I'm not sure how I first caught wind of Barcelona-based artist/illustrator/designer Jordi Ros, but when I did, he was in the midst of creating his own typography. Handled with simple, brightly-colored paint strokes, the newly-formed font came to life day after day. With smoke-filled character design and vibrant illustrations scattered between his unique lettering, I grew more and more intrigued by the talented hand and inventive eye behind the instruments. Once the lettering was complete (including numbers 0-9), I reached out to the Spanish artist to ask him a few questions about his craft and how his art acts as a form of personal therapy. Embrace the long scroll of the alphabet below followed by an insightful Q+A with the man of the hour.

How has 2017 been treating you?

I have to say, pretty good so far! 

2017 for me is a pivotal year, where I promised myself I'd bet hard and it's been paying off.

For those unfamiliar, how would you describe yourself / your art?

I never know how to answer this question, because I feel like people are already going to put a label or describe me or what I do, so I've never bothered with it.

I guess if I had to, I just like to do and create things that are interesting to me, no matter the size, the format, or the applications. I try to research techniques, mix them, and learn from the results, so I can move on to the next one and do better work.

How long have you been taking your art seriously?

I try not to, really.

The day I do, is the day I probably go downhill.

I do care, and put a lot of hours into what I do, but because it gives me joy first and foremost.

I consider myself incredibly lucky to be able to live off of my work, and I don't think I'll ever take that for granted. But at the end of the day, I'm just telling stories to those who want to listen.

You just released prints and stickers and shirts. What do you have planned for the rest of the year?

I'm working on a few neon light sculptures, a short film, a line of temp tattoos, toys and figurines, and a graphic novel!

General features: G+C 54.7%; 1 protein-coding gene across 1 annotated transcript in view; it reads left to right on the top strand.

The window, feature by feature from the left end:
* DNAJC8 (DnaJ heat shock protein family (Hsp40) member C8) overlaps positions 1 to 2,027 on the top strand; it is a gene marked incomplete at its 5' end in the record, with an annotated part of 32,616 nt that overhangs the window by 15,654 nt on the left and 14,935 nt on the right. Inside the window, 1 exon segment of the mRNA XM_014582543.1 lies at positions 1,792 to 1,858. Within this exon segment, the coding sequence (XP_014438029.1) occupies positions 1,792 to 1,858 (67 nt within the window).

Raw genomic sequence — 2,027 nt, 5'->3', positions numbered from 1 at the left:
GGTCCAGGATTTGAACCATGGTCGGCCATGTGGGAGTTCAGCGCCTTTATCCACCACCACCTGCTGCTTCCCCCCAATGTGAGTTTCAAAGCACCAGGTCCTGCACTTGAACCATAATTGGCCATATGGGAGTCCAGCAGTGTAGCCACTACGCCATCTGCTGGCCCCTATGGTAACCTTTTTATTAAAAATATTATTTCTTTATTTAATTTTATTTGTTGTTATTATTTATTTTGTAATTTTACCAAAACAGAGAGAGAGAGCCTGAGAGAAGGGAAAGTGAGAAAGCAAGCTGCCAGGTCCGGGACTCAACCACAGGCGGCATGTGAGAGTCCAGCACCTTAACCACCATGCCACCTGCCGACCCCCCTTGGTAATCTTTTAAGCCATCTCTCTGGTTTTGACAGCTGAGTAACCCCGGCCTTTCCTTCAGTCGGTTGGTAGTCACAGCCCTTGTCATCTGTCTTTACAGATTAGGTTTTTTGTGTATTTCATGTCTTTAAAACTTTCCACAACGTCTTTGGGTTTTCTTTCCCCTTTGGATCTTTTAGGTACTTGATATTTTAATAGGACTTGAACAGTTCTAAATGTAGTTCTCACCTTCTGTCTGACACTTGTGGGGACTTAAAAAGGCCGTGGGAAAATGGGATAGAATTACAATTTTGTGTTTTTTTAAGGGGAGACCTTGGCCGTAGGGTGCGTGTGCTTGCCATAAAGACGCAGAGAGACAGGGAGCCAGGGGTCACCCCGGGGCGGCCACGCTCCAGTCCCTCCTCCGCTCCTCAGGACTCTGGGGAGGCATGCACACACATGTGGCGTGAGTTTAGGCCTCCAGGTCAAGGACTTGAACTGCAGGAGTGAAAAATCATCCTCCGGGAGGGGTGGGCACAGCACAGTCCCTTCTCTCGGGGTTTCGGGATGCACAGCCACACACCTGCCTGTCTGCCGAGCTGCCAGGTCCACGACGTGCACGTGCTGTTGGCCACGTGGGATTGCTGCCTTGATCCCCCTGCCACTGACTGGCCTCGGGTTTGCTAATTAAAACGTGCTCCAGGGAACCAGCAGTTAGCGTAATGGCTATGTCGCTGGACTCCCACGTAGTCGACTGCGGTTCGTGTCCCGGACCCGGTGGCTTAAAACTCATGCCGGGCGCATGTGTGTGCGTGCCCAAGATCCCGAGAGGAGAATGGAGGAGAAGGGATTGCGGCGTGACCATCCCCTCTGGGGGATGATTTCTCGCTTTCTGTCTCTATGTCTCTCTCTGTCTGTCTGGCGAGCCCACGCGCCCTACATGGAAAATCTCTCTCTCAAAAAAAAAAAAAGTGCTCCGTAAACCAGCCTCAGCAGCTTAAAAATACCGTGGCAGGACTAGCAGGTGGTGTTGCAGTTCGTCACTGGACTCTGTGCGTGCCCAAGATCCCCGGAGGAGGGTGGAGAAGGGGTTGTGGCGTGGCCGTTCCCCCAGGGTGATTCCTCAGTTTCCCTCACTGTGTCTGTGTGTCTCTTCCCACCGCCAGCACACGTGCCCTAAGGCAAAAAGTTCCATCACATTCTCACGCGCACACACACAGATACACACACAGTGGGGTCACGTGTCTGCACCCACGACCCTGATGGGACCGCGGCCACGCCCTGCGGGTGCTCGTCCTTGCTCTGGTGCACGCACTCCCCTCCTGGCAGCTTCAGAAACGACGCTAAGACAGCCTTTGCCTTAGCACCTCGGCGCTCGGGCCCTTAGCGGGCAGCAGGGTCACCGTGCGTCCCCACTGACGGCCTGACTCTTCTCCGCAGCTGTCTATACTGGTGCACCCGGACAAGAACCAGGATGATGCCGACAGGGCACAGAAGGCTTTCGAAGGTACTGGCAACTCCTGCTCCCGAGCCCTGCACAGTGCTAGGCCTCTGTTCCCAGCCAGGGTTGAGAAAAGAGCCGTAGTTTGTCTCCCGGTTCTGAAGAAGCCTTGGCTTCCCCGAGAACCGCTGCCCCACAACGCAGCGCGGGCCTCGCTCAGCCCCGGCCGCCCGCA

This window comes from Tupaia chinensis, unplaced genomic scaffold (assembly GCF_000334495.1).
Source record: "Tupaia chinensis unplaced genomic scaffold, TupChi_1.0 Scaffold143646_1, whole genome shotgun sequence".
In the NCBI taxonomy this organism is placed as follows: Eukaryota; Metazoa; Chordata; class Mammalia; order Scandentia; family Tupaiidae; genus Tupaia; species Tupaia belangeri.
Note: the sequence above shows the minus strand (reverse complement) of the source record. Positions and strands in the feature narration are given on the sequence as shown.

What were your art habits like as a child?

Messy [laughs].

I used to mix everything I could think of. Paint with Play-Doh or clay, with Lego pieces, etc.

I did spend most of my free time drawing and creating stories and then boring the crap out of everyone with them.

Do you create every day or do you take breaks?

I try to make something every day, even if it's just a small thing. I need it I think, somewhat like my own personal therapy.

That said, taking breaks is super important. 

What is the art scene like where you live?

Pretty vibrant, which I like, most of the time.

There's a lot of competition and it can get fierce, but that also enables you to meet a lot of amazing people and get to know how they see the world.

I find that incredibly inspiring.

How did the alphabet/numerical project come about? 

To be honest, I just knew I wanted to do something with paint. That was it.

I bought a few acrylics, some palettes, and then started playing and having fun with it.

Then I saw a possible application for it if I scanned the streaks and collaged them digitally.

What have you been listening/reading lately?

I've been having a massive 'synth-pop/rock' episode lately. I've also been reading a lot of Alan Moore and Greyson Perry.

I'm currently reading 'The Age of Earthquakes' by Basar, Coupland and Ulrich Obrist.

Do you have any advice for artists working on their craft?

Stick with it. I think that's the only advice I feel comfortable giving to anyone who's in the middle of all of this.

That is the only minimally required condition for it to work out, to just do it and get it out there. Done is better than perfect.

Also, having a bit of a thick skin helps! 

Any closing thoughts / words of wisdom? 

Ah, so this is the part where I make or break the whole interview.

I'm afraid my wisdom, if any at all, is limited. 

I can just encourage people to do what brings them joy, with both the good and the bad.

Again, I'm just telling a story to those who wish to listen!